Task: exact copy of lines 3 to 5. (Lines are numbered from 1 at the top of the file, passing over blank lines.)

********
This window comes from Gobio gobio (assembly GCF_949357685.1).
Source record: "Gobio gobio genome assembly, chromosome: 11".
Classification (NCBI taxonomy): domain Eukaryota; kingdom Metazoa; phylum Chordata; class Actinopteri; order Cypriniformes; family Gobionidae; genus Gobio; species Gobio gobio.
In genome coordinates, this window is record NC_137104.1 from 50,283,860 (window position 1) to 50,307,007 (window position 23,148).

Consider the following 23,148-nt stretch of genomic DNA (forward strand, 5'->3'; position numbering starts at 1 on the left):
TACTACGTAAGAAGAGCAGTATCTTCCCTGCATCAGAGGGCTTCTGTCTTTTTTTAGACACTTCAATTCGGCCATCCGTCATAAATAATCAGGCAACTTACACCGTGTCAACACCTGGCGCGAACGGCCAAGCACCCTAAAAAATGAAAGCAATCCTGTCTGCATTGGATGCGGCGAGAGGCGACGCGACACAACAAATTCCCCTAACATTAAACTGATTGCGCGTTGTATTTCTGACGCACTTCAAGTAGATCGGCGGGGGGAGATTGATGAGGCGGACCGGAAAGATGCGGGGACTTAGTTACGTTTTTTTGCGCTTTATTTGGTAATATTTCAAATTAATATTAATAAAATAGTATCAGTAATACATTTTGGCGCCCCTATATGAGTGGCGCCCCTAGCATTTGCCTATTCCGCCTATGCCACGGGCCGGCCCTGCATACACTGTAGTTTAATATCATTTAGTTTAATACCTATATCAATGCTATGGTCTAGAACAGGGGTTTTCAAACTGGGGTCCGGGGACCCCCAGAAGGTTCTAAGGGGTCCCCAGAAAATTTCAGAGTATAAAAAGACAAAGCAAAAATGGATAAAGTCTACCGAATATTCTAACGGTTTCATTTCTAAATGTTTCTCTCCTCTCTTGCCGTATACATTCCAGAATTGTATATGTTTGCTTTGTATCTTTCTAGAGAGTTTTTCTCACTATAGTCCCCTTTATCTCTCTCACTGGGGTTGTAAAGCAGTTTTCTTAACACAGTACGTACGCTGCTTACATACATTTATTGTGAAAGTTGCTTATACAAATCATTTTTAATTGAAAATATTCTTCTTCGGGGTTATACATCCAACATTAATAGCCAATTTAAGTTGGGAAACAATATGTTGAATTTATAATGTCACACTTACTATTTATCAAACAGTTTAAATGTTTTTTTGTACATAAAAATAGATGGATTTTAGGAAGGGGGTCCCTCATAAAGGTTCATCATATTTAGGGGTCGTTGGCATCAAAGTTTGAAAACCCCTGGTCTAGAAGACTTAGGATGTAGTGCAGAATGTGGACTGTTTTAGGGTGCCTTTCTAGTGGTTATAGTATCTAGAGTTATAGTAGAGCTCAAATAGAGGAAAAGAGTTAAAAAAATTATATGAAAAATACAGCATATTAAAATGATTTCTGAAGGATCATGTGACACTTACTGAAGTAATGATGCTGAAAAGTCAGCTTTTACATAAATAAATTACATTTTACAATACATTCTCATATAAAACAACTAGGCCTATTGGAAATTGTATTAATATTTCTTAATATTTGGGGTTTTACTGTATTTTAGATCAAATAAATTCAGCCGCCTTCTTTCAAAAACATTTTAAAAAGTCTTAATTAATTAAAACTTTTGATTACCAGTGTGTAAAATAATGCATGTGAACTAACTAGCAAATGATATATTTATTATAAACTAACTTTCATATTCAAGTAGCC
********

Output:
Classification (NCBI taxonomy): domain Eukaryota; kingdom Metazoa; phylum Chordata; class Actinopteri; order Cypriniformes; family Gobionidae; genus Gobio; species Gobio gobio.
In genome coordinates, this window is record NC_137104.1 from 50,283,860 (window position 1) to 50,307,007 (window position 23,148).

Consider the following 23,148-nt stretch of genomic DNA (forward strand, 5'->3'; position numbering starts at 1 on the left):